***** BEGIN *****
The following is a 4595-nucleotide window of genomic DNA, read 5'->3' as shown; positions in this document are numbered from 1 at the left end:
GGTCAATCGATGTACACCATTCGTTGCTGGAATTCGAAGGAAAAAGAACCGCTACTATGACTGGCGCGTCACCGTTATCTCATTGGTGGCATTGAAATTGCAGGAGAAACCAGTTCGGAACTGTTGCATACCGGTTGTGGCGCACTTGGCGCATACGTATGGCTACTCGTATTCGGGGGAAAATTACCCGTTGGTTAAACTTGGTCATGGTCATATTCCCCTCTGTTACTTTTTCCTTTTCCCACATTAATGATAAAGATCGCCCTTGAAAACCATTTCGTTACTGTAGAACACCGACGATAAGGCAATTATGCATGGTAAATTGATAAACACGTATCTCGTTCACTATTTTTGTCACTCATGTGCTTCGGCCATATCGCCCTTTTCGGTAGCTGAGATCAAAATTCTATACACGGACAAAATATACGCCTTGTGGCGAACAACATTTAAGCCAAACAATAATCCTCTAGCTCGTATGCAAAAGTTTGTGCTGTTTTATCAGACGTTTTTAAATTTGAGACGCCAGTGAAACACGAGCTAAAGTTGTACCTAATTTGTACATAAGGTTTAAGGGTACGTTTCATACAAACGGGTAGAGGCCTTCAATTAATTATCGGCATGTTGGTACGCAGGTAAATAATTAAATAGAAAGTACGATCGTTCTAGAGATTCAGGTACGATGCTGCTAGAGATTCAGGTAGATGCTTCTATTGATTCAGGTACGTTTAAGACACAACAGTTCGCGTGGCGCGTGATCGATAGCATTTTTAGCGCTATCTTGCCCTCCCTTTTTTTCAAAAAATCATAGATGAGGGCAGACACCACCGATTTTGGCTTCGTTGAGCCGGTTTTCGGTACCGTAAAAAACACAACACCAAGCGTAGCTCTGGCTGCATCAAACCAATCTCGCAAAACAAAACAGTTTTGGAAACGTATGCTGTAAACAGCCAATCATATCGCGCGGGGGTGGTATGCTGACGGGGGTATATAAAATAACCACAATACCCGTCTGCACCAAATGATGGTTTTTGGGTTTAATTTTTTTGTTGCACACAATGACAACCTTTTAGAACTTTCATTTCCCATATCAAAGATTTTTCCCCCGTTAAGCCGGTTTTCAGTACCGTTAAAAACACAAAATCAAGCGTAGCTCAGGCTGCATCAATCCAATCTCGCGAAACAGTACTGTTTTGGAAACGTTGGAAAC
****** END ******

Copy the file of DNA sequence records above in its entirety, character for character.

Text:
The following is a 4595-nucleotide window of genomic DNA, read 5'->3' as shown; positions in this document are numbered from 1 at the left end:
GGTCAATCGATGTACACCATTCGTTGCTGGAATTCGAAGGAAAAAGAACCGCTACTATGACTGGCGCGTCACCGTTATCTCATTGGTGGCATTGAAATTGCAGGAGAAACCAGTTCGGAACTGTTGCATACCGGTTGTGGCGCACTTGGCGCATACGTATGGCTACTCGTATTCGGGGGAAAATTACCCGTTGGTTAAACTTGGTCATGGTCATATTCCCCTCTGTTACTTTTTCCTTTTCCCACATTAATGATAAAGATCGCCCTTGAAAACCATTTCGTTACTGTAGAACACCGACGATAAGGCAATTATGCATGGTAAATTGATAAACACGTATCTCGTTCACTATTTTTGTCACTCATGTGCTTCGGCCATATCGCCCTTTTCGGTAGCTGAGATCAAAATTCTATACACGGACAAAATATACGCCTTGTGGCGAACAACATTTAAGCCAAACAATAATCCTCTAGCTCGTATGCAAAAGTTTGTGCTGTTTTATCAGACGTTTTTAAATTTGAGACGCCAGTGAAACACGAGCTAAAGTTGTACCTAATTTGTACATAAGGTTTAAGGGTACGTTTCATACAAACGGGTAGAGGCCTTCAATTAATTATCGGCATGTTGGTACGCAGGTAAATAATTAAATAGAAAGTACGATCGTTCTAGAGATTCAGGTACGATGCTGCTAGAGATTCAGGTAGATGCTTCTATTGATTCAGGTACGTTTAAGACACAACAGTTCGCGTGGCGCGTGATCGATAGCATTTTTAGCGCTATCTTGCCCTCCCTTTTTTTCAAAAAATCATAGATGAGGGCAGACACCACCGATTTTGGCTTCGTTGAGCCGGTTTTCGGTACCGTAAAAAACACAACACCAAGCGTAGCTCTGGCTGCATCAAACCAATCTCGCAAAACAAAACAGTTTTGGAAACGTATGCTGTAAACAGCCAATCATATCGCGCGGGGGTGGTATGCTGACGGGGGTATATAAAATAACCACAATACCCGTCTGCACCAAATGATGGTTTTTGGGTTTAATTTTTTTGTTGCACACAATGACAACCTTTTAGAACTTTCATTTCCCATATCAAAGATTTTTCCCCCGTTAAGCCGGTTTTCAGTACCGTTAAAAACACAAAATCAAGCGTAGCTCAGGCTGCATCAATCCAATCTCGCGAAACAGTACTGTTTTGGAAACGTTGGAAAC